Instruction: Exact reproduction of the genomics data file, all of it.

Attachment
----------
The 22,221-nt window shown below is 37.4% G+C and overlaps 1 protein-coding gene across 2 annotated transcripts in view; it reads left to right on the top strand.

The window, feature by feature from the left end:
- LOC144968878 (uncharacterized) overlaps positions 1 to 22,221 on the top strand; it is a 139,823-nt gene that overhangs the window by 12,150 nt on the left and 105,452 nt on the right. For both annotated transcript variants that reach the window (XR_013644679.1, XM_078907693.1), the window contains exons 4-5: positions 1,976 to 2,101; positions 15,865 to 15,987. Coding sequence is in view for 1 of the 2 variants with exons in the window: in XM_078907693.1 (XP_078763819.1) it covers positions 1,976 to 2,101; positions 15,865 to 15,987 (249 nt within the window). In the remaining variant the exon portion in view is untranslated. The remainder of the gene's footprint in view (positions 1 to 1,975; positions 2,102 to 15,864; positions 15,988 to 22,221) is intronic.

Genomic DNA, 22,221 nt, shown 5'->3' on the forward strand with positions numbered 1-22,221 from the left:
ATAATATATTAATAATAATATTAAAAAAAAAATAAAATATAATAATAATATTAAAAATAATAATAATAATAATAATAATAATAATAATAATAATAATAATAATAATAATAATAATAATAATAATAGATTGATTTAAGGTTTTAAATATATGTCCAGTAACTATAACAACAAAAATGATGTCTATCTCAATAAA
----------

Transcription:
The 22,221-nt window shown below is 37.4% G+C and overlaps 1 protein-coding gene across 2 annotated transcripts in view; it reads left to right on the top strand.

The window, feature by feature from the left end:
- LOC144968878 (uncharacterized) overlaps positions 1 to 22,221 on the top strand; it is a 139,823-nt gene that overhangs the window by 12,150 nt on the left and 105,452 nt on the right. For both annotated transcript variants that reach the window (XR_013644679.1, XM_078907693.1), the window contains exons 4-5: positions 1,976 to 2,101; positions 15,865 to 15,987. Coding sequence is in view for 1 of the 2 variants with exons in the window: in XM_078907693.1 (XP_078763819.1) it covers positions 1,976 to 2,101; positions 15,865 to 15,987 (249 nt within the window). In the remaining variant the exon portion in view is untranslated. The remainder of the gene's footprint in view (positions 1 to 1,975; positions 2,102 to 15,864; positions 15,988 to 22,221) is intronic.

Genomic DNA, 22,221 nt, shown 5'->3' on the forward strand with positions numbered 1-22,221 from the left:
ATAATATATTAATAATAATATTAAAAAAAAAATAAAATATAATAATAATATTAAAAATAATAATAATAATAATAATAATAATAATAATAATAATAATAATAATAATAATAATAATAATAATAATAGATTGATTTAAGGTTTTAAATATATGTCCAGTAACTATAACAACAAAAATGATGTCTATCTCAATAAA